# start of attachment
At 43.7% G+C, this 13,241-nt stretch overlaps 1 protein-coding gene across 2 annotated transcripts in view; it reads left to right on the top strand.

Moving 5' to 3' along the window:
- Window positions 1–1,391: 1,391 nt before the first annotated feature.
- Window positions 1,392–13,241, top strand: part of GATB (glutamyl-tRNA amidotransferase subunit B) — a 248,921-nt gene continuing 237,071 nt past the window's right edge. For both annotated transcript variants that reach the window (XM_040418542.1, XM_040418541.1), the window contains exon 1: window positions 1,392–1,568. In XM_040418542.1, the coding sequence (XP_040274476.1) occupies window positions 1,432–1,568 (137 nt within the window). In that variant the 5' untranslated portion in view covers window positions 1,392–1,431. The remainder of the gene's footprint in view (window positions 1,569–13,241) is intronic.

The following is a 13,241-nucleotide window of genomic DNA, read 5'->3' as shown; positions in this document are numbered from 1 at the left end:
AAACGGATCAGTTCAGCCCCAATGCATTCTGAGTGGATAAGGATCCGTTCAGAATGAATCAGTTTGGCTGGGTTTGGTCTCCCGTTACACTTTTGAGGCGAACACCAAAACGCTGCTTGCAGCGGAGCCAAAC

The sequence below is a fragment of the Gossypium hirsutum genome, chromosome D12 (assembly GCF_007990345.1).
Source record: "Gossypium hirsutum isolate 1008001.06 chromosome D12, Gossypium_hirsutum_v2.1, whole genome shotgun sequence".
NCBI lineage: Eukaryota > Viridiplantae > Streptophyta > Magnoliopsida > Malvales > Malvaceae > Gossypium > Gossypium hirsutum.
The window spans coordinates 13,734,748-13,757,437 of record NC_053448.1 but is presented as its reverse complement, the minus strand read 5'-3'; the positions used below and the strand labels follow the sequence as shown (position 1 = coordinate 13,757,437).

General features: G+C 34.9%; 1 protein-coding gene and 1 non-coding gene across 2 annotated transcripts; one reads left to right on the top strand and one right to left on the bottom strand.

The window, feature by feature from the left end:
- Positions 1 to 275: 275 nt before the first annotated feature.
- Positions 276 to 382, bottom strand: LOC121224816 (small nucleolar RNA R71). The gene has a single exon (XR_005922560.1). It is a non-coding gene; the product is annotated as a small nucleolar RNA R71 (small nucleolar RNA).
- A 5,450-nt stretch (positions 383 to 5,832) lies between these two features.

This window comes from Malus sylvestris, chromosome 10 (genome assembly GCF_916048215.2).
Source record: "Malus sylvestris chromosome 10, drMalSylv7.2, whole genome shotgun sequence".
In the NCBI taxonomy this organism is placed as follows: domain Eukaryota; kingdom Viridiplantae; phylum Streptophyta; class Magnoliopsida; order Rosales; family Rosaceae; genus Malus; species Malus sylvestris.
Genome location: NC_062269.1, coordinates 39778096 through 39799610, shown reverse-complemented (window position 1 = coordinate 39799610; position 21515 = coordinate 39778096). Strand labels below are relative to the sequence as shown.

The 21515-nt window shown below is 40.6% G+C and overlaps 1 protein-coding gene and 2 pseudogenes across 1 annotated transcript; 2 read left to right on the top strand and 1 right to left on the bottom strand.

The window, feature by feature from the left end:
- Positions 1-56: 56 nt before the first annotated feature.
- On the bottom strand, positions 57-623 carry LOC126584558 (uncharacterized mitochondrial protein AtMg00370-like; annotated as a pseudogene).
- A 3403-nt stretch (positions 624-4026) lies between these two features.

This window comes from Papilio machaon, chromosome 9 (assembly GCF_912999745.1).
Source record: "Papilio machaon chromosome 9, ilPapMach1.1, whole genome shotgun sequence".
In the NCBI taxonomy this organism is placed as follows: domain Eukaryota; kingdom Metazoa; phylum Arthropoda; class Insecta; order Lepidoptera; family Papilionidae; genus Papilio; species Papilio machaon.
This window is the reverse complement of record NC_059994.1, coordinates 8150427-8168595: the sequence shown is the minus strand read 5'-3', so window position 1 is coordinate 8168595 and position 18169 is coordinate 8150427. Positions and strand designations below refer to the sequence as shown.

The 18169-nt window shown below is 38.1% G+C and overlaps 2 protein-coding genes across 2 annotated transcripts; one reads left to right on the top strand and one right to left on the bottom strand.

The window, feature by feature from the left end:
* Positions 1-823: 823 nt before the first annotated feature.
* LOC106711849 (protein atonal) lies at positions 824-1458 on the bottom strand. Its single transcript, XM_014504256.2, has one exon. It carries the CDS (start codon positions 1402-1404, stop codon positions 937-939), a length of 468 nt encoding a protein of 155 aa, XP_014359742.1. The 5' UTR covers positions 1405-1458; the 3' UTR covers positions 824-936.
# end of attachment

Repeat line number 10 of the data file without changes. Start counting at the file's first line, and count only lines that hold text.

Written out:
The window spans coordinates 13,734,748-13,757,437 of record NC_053448.1 but is presented as its reverse complement, the minus strand read 5'-3'; the positions used below and the strand labels follow the sequence as shown (position 1 = coordinate 13,757,437).